Wednesday, May 6, 2009

Review: Samson & Delilah

Samson & Delilah
Dir. Warwick Thornton
Year: 2009
Aus Rating: MA15+
Running Time: 97mins

The tagline of Warwick Thornton's starling debut feature Samson & Delilah is "True Love" and true love, as they say, is hard work. Being an Australian film you can probably already tell that this story isn't going to be easy, but some the harrowing moments that Thornton puts on screen seem to bring new definition to the phrase "doing it tough". However, the true wonder of this movie is that in spite of the hardships and the troubles that plague these two achingly beautiful characters is that there is indeed true love and it shines brightly.

Samson & Delilah, no connection at all to the biblical tale, has quickly become the buzz title of the Australian film industry and with just cause. It premiered at the Bigpond Adelaide Film Festival only two months ago and has become a word-of-mouth sensation, and just recently was selected for the Un Certain Regard sidebar at Cannes. It really isn't hard at all to see why.

Beginning in a remote outback community, Delilah (Marisa Gibson) lives with her Nana (Gibson's real life Nana Mitjili Gibson) making a small living from selling authentic dot paintings, which unbeknown to them get sold for thousands of dollars in the city. Samson (Rowan MacNamara) lives nearby and has nothing to do except sniff petrol cans and roll around in a wheelchair. Once Nana dies these two souls, seemingly destined for one another from the outset, set off on a road trip that goes from bad to worse to tragic to near-catastrophic. But while this could easily be taken as not being an "easy" film to watch, there is just such authentic humanity and beauty in it, particularly the closing passages, that it will continue to swim through your mind for days and weeks on end. It still swirls around in my mind and I saw it a month ago!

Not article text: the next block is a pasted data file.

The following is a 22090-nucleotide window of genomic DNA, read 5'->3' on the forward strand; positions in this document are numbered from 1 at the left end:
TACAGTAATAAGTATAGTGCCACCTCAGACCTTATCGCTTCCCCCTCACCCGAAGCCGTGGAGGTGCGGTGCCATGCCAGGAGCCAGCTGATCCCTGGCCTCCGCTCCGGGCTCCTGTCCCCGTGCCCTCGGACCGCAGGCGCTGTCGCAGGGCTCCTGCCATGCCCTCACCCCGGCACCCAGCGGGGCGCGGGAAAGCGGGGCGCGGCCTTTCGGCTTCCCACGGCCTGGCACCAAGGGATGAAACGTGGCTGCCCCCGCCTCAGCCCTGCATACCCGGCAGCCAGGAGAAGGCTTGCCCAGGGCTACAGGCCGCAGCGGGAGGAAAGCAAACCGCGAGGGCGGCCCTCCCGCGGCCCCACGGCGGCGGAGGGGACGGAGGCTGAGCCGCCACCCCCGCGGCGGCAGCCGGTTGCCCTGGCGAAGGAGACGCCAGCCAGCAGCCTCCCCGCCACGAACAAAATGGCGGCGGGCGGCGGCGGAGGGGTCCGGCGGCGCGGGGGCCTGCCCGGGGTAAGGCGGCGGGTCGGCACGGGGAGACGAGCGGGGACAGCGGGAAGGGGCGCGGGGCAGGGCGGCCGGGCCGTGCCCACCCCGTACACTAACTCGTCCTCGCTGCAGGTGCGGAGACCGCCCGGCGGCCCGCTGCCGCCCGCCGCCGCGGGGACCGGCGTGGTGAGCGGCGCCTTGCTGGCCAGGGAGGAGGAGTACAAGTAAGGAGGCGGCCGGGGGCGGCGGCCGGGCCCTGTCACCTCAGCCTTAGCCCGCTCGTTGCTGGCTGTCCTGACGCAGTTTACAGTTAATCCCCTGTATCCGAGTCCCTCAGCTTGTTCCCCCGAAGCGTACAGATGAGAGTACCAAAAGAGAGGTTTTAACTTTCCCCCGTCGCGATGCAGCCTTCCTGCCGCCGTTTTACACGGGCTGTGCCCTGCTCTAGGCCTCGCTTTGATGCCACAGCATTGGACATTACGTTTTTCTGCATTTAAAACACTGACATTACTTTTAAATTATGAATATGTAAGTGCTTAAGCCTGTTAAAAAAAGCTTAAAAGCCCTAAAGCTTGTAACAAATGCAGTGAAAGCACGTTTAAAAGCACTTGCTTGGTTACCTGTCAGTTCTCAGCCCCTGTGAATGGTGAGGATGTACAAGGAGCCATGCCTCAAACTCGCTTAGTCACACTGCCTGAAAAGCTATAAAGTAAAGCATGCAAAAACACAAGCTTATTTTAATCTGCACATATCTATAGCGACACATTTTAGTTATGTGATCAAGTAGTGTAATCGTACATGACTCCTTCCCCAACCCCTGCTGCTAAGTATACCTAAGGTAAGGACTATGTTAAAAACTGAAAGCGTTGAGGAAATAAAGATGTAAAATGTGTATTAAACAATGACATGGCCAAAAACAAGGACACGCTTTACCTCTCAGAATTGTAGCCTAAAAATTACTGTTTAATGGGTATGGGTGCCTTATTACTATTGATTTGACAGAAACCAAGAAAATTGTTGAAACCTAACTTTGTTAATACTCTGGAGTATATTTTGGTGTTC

The film works on so many levels. Is it simple a love story? Is it a tragedy about drug addiction? Is it a realistic portrayal of Aboriginal life? Is it a cautionary tale to everyone about their conceptions of people or is it an indictment on this country's treatment of Aboriginal people? It's all of these and more. It's a letter from Thornton to his audience. He wants us to think and feel. He wants us to breathe the same air as these characters and he achieves this with amazing sense of place. Cinematography by Thornton is gorgeous and the simple yet stark production design by Daran Fulham is really great at identifying a strong sense of place.

There are scenes in this movie that will, truly and honestly, break your heart. Watch as Delilah tries to sell a dot painting to the white cafe patrons or as she delicately holds a desperate Samson. The performances are quite astonished, particularly that of Marissa Gibson. She barely speaks after the first few scenes - McNamara on the other hand had only one word of dialogue for the entire film if I remember correctly - but evokes so much. Their world is one of silence and yet we can understand so much about it, and that's an incredibly testament to Thornton and his filmmaking partners.

Samson & Delilah is a great piece of filmmaking and one that you will not forget in a hurry and one can only hope that Australians - and, if they get the chance, international - audiences take a chance on it. A

1 comment:

Anonymous said...

Samson & Delilah has been my most anticipated Aussie film since the moment I heard it was coming. Warwick is fantastic, his shorts have been both moving, human and funny, and I can only hope that it will release in the UK very soon. I hope it kicks arse in Oz, too.